New rescue policy stands

Published 9:27 pm Saturday, August 24, 2013

Volunteer squad still in danger after Friday meeting

The chief of the Nansemond-Suffolk Volunteer Rescue Squad says a Friday meeting produced no change in a decision that he and other volunteers say could force the squad out of existence.

“There was no change,” Jeff Brittingham said of his meeting with Suffolk Fire and Rescue Chief Cedric Scott. “I was hopeful and encouraged he wanted to sit down, but his position stands as it did.”

Scott informed the volunteers earlier this month that effective Sept. 1, the city will staff its Medic 1 around the clock and make it the first response to all medical emergencies in the area.


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Currently, the volunteers man their ambulance on nights, weekends and holidays and respond first to calls in the downtown area. The proposed change would mean they’d only respond when the city’s ambulances were on other calls, likely giving them fewer than 100 calls a year.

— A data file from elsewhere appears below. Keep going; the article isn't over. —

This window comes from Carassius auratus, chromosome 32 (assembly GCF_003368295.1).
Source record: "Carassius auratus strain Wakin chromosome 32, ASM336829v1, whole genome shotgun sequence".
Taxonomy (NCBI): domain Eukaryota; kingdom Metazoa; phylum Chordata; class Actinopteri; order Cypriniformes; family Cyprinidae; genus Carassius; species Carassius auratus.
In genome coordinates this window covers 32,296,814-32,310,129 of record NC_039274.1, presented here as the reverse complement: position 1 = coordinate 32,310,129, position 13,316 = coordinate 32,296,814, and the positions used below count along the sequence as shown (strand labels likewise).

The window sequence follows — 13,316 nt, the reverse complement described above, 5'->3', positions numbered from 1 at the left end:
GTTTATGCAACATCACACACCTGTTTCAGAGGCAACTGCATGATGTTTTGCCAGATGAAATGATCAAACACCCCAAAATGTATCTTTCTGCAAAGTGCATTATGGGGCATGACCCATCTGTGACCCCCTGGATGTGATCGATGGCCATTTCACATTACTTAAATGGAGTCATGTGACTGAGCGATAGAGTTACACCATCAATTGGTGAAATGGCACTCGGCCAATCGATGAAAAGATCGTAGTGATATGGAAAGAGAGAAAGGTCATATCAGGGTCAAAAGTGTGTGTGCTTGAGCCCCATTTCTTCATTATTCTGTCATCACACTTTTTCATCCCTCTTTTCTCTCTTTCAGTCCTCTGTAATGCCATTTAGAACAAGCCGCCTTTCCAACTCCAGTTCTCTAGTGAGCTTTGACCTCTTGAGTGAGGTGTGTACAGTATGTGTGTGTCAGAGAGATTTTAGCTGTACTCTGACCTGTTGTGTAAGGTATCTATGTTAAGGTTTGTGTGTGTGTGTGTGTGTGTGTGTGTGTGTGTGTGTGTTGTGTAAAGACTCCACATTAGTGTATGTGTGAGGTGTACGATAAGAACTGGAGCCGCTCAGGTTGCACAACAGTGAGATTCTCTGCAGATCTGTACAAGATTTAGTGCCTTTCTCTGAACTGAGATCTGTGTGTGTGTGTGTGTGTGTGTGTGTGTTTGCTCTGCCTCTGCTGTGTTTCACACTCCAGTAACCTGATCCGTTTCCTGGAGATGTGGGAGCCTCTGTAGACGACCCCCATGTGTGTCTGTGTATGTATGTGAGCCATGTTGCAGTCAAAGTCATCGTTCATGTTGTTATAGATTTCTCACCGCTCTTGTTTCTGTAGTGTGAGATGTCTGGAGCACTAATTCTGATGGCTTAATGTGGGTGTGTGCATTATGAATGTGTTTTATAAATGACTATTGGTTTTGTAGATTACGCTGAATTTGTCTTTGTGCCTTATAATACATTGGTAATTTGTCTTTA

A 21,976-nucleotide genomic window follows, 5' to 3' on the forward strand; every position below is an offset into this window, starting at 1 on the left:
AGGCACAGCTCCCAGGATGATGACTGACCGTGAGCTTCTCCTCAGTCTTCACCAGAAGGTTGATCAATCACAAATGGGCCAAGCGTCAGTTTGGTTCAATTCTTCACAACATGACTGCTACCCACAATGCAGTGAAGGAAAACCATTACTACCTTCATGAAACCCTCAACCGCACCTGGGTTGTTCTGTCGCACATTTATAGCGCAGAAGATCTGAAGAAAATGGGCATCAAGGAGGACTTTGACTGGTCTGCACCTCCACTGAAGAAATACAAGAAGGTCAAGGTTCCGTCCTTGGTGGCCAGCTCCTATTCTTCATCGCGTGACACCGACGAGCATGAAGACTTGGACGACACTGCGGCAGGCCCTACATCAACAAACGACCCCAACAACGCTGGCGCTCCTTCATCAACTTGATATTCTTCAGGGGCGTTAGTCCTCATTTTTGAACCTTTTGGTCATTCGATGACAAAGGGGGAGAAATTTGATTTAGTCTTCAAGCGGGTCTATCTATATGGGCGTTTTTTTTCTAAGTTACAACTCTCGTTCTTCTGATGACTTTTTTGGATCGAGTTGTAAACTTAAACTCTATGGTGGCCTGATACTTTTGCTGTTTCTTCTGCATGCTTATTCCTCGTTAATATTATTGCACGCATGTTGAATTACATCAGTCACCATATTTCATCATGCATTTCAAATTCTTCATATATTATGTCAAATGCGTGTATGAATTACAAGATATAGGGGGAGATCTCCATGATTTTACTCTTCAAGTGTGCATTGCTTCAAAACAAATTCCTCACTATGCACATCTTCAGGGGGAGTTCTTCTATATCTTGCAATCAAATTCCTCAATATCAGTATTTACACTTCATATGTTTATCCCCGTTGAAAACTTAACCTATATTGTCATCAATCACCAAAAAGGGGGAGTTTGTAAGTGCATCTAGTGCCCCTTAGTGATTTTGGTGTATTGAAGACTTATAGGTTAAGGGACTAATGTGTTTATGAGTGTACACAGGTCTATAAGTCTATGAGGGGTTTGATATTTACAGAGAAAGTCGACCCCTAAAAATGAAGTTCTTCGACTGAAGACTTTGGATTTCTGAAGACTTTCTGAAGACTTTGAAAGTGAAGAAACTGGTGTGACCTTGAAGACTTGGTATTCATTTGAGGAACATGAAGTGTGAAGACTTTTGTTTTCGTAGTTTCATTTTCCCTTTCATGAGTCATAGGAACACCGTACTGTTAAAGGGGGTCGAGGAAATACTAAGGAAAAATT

Brittingham says the squad would have fewer people willing to volunteer if it had fewer calls to send them on.

“Given the choice of going somewhere else and helping people or sitting in the station, they’re going to go elsewhere,” he said.

Scott said this week he made the choice because of concerns about response times. He believes the city’s medic unit can be fully staffed with no additional money required, simply by shuffling personnel around.

Brittingham says he was disappointed after his two-hour meeting with the chief.

“What you have is a whole lot of people with big hearts that just want to help their community,” he said. “I think this decision will be regretted in the future, but at this point their mind is made up.”

Members of the squad went to Wednesday’s City Council meeting to voice their displeasure, and seven of them spoke during the meeting. City Councilmen Roger Fawcett and Mike Duman made comments in support of the volunteers, but other council members said it is not the council’s place to get involved in the daily operation of the city.

City Manager Selena Cuffee-Glenn recommended council honor Scott’s decision.

Brittingham hopes a community outcry will encourage the city to reconsider.

“I think the citizens still support us,” Brittingham said. “I hope with community support, the decision is looked at again.”